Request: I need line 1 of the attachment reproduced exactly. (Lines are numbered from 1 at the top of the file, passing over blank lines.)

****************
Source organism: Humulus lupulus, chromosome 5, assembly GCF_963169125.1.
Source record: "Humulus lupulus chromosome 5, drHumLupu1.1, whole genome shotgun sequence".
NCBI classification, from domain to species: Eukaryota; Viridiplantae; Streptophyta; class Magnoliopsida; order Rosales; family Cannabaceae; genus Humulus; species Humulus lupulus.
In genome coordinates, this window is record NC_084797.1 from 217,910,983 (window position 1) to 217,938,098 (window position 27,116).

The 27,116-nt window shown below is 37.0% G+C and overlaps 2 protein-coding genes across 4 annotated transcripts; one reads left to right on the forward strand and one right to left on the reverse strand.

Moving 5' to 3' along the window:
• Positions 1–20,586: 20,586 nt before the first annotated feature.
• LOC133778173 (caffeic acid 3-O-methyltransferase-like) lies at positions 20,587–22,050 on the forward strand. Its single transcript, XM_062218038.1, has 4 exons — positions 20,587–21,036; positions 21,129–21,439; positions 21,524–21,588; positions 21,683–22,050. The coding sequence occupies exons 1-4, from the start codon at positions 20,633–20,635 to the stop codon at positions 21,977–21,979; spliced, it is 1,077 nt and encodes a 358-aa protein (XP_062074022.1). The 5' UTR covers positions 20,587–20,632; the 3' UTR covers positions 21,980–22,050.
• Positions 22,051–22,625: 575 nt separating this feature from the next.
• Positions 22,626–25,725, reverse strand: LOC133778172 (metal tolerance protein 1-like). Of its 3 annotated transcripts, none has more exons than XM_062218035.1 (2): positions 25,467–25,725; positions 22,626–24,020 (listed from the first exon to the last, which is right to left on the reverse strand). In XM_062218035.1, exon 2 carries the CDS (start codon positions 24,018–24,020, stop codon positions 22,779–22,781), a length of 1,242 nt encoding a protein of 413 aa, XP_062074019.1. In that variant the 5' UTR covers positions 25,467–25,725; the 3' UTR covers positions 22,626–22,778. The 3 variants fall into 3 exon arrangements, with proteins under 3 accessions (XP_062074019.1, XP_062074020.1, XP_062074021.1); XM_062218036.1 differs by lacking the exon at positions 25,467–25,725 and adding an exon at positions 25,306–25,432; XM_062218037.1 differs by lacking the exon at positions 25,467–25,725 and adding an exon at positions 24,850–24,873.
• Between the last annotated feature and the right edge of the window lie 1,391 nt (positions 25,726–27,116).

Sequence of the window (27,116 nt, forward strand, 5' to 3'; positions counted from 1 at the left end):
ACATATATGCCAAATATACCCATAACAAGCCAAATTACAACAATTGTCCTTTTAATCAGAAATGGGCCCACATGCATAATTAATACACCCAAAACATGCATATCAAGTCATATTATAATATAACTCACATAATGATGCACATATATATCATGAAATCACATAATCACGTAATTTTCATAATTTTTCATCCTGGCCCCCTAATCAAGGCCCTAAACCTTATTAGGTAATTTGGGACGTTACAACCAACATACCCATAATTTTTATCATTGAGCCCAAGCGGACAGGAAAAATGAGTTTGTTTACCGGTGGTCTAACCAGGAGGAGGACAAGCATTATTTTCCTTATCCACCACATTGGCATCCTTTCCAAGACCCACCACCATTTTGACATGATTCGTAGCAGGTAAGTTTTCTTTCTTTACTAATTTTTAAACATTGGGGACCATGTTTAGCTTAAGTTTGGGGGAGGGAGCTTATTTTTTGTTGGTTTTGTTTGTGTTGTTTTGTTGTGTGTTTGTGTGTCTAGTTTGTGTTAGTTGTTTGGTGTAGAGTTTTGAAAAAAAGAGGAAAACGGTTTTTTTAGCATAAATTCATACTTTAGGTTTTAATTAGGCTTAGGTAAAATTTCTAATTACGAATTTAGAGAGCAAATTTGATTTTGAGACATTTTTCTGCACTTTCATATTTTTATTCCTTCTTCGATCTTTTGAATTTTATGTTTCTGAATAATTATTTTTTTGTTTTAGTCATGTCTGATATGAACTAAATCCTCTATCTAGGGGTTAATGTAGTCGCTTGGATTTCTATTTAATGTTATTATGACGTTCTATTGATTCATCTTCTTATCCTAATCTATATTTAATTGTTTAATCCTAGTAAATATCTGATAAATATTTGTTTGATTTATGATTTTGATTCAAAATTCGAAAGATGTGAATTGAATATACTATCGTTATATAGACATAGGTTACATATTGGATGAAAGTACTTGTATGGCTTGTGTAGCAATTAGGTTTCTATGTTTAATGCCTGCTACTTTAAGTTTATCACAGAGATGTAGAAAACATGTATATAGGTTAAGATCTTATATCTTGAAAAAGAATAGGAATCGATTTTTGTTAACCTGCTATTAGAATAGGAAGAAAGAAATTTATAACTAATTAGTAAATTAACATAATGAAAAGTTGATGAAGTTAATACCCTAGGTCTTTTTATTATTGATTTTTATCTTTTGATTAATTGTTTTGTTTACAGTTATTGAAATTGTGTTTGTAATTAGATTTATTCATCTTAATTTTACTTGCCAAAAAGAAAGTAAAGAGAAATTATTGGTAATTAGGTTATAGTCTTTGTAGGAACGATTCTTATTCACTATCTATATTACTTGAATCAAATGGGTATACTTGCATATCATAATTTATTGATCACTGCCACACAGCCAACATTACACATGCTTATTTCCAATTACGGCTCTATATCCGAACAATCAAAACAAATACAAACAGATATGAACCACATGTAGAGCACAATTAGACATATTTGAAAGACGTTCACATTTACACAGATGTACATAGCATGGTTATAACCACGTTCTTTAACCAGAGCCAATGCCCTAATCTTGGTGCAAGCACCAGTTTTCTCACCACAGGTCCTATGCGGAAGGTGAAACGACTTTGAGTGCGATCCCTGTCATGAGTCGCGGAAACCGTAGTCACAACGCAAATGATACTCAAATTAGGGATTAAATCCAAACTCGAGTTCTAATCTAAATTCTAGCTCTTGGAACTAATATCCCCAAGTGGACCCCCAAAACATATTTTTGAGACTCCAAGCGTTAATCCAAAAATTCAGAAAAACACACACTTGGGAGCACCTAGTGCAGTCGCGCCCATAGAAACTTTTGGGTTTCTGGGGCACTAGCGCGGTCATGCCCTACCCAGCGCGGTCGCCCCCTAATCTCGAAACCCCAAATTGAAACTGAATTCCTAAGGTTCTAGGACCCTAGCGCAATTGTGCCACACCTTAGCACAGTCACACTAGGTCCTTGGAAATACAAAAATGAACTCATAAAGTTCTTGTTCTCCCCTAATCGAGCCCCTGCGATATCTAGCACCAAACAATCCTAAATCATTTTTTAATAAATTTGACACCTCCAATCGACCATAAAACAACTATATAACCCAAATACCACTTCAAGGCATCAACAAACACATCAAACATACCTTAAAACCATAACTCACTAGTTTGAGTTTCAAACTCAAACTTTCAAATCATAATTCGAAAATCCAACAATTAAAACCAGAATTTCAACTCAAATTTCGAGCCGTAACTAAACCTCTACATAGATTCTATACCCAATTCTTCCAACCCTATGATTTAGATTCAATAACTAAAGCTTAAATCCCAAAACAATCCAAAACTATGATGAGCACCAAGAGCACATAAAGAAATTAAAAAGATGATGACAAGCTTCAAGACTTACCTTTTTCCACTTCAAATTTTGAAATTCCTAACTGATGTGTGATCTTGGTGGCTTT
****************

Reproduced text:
Source organism: Humulus lupulus, chromosome 5, assembly GCF_963169125.1.